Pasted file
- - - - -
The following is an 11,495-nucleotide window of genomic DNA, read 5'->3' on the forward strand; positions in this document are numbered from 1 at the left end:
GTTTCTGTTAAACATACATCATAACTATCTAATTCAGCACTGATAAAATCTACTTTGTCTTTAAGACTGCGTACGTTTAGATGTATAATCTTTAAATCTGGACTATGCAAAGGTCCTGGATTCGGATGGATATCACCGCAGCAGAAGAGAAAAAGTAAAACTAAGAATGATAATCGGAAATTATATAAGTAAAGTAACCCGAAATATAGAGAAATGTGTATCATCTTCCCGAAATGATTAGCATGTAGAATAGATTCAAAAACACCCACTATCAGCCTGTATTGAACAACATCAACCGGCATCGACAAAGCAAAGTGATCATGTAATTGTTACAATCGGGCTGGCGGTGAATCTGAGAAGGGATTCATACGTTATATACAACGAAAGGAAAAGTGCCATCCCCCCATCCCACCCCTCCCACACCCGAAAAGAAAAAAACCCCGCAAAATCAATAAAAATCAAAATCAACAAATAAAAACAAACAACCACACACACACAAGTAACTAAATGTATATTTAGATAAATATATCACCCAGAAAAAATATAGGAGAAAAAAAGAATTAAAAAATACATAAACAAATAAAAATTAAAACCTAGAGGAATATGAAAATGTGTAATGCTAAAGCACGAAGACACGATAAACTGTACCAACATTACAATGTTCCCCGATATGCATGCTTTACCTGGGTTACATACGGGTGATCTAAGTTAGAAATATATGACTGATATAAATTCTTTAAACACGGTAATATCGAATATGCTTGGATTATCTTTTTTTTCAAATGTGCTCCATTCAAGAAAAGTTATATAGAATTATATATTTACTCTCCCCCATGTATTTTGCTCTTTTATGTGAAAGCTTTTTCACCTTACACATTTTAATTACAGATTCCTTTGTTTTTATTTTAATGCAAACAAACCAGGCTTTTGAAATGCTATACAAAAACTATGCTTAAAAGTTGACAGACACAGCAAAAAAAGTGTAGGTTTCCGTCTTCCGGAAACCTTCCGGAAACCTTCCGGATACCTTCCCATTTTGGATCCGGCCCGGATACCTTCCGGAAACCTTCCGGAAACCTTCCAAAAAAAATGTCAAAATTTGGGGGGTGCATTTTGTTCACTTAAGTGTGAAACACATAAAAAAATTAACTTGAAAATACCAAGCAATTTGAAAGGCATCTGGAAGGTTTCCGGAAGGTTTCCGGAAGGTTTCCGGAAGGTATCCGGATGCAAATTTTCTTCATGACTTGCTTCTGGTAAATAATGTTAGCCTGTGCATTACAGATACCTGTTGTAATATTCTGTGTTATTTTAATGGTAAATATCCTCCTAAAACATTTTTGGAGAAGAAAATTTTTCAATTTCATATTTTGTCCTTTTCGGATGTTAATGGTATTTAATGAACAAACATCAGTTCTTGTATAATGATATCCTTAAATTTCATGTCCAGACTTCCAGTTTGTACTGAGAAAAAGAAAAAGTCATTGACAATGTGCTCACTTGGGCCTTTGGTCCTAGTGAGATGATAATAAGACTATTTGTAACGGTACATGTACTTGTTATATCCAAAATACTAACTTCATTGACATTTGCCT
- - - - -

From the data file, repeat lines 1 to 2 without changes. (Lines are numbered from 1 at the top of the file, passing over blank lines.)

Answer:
The following is an 11,495-nucleotide window of genomic DNA, read 5'->3' on the forward strand; positions in this document are numbered from 1 at the left end:
GTTTCTGTTAAACATACATCATAACTATCTAATTCAGCACTGATAAAATCTACTTTGTCTTTAAGACTGCGTACGTTTAGATGTATAATCTTTAAATCTGGACTATGCAAAGGTCCTGGATTCGGATGGATATCACCGCAGCAGAAGAGAAAAAGTAAAACTAAGAATGATAATCGGAAATTATATAAGTAAAGTAACCCGAAATATAGAGAAATGTGTATCATCTTCCCGAAATGATTAGCATGTAGAATAGATTCAAAAACACCCACTATCAGCCTGTATTGAACAACATCAACCGGCATCGACAAAGCAAAGTGATCATGTAATTGTTACAATCGGGCTGGCGGTGAATCTGAGAAGGGATTCATACGTTATATACAACGAAAGGAAAAGTGCCATCCCCCCATCCCACCCCTCCCACACCCGAAAAGAAAAAAACCCCGCAAAATCAATAAAAATCAAAATCAACAAATAAAAACAAACAACCACACACACACAAGTAACTAAATGTATATTTAGATAAATATATCACCCAGAAAAAATATAGGAGAAAAAAAGAATTAAAAAATACATAAACAAATAAAAATTAAAACCTAGAGGAATATGAAAATGTGTAATGCTAAAGCACGAAGACACGATAAACTGTACCAACATTACAATGTTCCCCGATATGCATGCTTTACCTGGGTTACATACGGGTGATCTAAGTTAGAAATATATGACTGATATAAATTCTTTAAACACGGTAATATCGAATATGCTTGGATTATCTTTTTTTTCAAATGTGCTCCATTCAAGAAAAGTTATATAGAATTATATATTTACTCTCCCCCATGTATTTTGCTCTTTTATGTGAAAGCTTTTTCACCTTACACATTTTAATTACAGATTCCTTTGTTTTTATTTTAATGCAAACAAACCAGGCTTTTGAAATGCTATACAAAAACTATGCTTAAAAGTTGACAGACACAGCAAAAAAAGTGTAGGTTTCCGTCTTCCGGAAACCTTCCGGAAACCTTCCGGATACCTTCCCATTTTGGATCCGGCCCGGATACCTTCCGGAAACCTTCCGGAAACCTTCCAAAAAAAATGTCAAAATTTGGGGGGTGCATTTTGTTCACTTAAGTGTGAAACACATAAAAAAATTAACTTGAAAATACCAAGCAATTTGAAAGGCATCTGGAAGGTTTCCGGAAGGTTTCCGGAAGGTTTCCGGAAGGTATCCGGATGCAAATTTTCTTCATGACTTGCTTCTGGTAAATAATGTTAGCCTGTGCATTACAGATACCTGTTGTAATATTCTGTGTTATTTTAATGGTAAATATCCTCCTAAAACATTTTTGGAGAAGAAAATTTTTCAATTTCATATTTTGTCCTTTTCGGATGTTAATGGTATTTAATGAACAAACATCAGTTCTTGTATAATGATATCCTTAAATTTCATGTCCAGACTTCCAGTTTGTACTGAGAAAAAGAAAAAGTCATTGACAATGTGCTCACTTGGGCCTTTGGTCCTAGTGAGATGATAATAAGACTATTTGTAACGGTACATGTACTTGTTATATCCAAAATACTAACTTCATTGACATTTGCCT